Some Democratic strategists said it was a smart gambit that would allow Democratic groups to redirect their money to battleground House races that they might have otherwise spent in a bruising intraparty Senate race. In an attempt to counter Mr. Schiff’s efforts, Ms. Porter’s campaign paid for online ads telling voters that another Republican, Eric Early, was the true conservative running for Senate.

Mr. Schiff has said his ads emphasize his accomplishments as much as they contrast him with Mr. Garvey.

“The most clear distinction in terms of the policies of everyone on the stage today is not among the three Democrats,” he said after a debate in San Francisco last month. “It’s between the three Democrats and the one Republican. So I’m not going to shy away from making that contrast.”

Daniel Orea, 28, who uses the pronouns they and them, said they were first impressed by Ms. Porter at an event years ago hosted by the Lavender Democrats of Orange County. Ms. Porter understood what it was like to try to survive as a working person in one of the most expensive places in the country.

Mx. Orea said they were frustrated with the way Mr. Schiff ran his campaign, eliding tough conversations about how to solve problems for Californians by emphasizing what they said was an overblown threat posed by Mr. Trump.

“We could have talked about issues that people actually care about, instead of Donald Trump all the time,” they said.

Ms. Porter was elected in 2018, as part of the post-Trump “blue wave” — when voters in once-solid Republican districts in California suburbs voted in Democrats, helping the party take over the House.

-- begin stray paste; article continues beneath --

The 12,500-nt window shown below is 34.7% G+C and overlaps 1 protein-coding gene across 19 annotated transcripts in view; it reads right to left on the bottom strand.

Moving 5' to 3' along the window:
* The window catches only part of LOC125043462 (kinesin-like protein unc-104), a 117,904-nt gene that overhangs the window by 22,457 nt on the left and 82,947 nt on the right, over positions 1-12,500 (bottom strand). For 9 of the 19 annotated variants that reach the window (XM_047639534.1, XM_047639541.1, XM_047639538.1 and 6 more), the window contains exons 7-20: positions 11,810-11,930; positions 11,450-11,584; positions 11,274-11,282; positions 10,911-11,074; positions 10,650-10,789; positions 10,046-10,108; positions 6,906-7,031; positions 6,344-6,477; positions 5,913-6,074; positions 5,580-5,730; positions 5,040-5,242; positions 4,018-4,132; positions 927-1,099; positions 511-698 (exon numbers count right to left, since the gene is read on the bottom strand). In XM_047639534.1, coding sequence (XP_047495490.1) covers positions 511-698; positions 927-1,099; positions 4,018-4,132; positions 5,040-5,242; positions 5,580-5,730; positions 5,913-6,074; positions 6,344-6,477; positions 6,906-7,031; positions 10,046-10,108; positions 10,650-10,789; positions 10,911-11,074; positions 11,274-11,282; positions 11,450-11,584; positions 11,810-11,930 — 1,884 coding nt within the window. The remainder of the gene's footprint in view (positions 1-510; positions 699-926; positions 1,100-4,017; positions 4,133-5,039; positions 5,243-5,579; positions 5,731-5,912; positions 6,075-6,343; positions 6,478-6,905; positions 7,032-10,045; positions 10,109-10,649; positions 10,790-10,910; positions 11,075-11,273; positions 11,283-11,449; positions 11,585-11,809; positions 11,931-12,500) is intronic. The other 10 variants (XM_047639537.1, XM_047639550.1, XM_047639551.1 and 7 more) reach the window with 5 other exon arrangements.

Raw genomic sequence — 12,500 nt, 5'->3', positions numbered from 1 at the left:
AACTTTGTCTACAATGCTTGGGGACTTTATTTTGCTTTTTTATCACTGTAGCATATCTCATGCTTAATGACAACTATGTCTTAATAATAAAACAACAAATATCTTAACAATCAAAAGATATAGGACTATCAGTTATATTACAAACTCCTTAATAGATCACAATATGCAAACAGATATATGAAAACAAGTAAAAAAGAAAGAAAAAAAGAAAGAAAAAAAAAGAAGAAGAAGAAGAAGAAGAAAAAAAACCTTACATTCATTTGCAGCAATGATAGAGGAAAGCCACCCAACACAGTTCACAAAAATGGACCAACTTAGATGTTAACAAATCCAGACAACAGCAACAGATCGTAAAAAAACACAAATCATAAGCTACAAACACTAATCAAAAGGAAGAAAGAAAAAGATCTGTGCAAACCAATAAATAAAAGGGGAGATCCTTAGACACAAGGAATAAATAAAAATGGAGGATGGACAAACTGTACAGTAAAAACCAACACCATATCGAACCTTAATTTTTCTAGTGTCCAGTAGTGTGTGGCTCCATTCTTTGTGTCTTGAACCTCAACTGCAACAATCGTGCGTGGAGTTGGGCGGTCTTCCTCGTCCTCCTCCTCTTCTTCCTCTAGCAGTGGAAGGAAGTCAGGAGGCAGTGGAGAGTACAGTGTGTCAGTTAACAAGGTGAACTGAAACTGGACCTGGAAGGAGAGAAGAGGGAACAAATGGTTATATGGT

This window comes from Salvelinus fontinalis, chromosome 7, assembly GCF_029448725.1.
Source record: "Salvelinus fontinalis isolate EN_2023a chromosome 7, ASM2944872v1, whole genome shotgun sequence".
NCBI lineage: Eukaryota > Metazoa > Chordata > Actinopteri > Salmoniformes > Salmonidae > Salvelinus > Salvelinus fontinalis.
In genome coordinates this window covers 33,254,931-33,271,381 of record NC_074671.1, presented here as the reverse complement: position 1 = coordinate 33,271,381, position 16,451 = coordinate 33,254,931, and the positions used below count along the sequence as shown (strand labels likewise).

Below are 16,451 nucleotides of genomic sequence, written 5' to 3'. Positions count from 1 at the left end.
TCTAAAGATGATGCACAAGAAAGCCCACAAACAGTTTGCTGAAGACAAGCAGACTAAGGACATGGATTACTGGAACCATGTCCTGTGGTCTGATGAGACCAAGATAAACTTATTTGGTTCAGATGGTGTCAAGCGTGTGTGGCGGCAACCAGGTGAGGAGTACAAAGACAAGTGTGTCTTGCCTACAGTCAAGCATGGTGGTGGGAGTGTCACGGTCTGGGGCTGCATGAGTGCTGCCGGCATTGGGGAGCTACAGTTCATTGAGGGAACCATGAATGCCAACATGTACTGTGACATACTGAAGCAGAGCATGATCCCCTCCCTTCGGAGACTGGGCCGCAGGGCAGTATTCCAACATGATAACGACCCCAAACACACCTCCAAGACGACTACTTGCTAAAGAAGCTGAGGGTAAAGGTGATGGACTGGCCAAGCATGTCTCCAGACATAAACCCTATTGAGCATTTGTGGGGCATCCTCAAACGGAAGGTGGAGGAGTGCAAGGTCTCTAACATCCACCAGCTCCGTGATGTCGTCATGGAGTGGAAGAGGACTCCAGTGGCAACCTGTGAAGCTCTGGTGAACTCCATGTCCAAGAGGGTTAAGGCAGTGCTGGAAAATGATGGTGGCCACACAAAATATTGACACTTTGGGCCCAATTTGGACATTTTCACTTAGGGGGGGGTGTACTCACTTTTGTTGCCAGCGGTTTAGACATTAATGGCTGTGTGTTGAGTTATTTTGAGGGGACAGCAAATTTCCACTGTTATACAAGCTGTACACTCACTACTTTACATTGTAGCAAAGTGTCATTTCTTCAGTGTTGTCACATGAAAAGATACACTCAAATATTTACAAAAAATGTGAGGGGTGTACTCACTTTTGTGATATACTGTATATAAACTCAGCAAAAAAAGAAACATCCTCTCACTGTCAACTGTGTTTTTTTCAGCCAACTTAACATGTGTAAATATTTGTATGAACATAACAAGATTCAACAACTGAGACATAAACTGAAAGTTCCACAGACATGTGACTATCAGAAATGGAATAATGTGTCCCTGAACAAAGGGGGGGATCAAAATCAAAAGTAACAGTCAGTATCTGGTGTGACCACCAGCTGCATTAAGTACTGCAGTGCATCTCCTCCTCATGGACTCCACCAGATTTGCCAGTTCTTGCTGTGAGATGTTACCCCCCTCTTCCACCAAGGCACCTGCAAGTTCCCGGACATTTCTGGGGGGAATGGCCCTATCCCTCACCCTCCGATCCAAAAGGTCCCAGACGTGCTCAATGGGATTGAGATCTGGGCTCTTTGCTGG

Ms. Porter’s decision to run for Senate meant that she had to vacate her battleground district, which created an open seat that Democrats will try to keep this fall without an incumbent. It was a risk that left Democrats in her district feeling conflicted, torn between frustration that she left her seat vulnerable and a desire to see her profile continue to rise.

“I’m reluctant to criticize a woman for having aspirations, because we want to inspire, lift up and push up more women into leadership positions,” said Katrina Foley, the first Democratic woman to be elected to the Orange County Board of Supervisors. “I am also cognizant of the timing of things. We are in a more vulnerable place because of the Senate race.”

And Ms. Porter faces a looming question: What is next? She greeted supporters on her way out of the party on Tuesday, but she didn’t answer questions.

Shawn Hubler contributed reporting.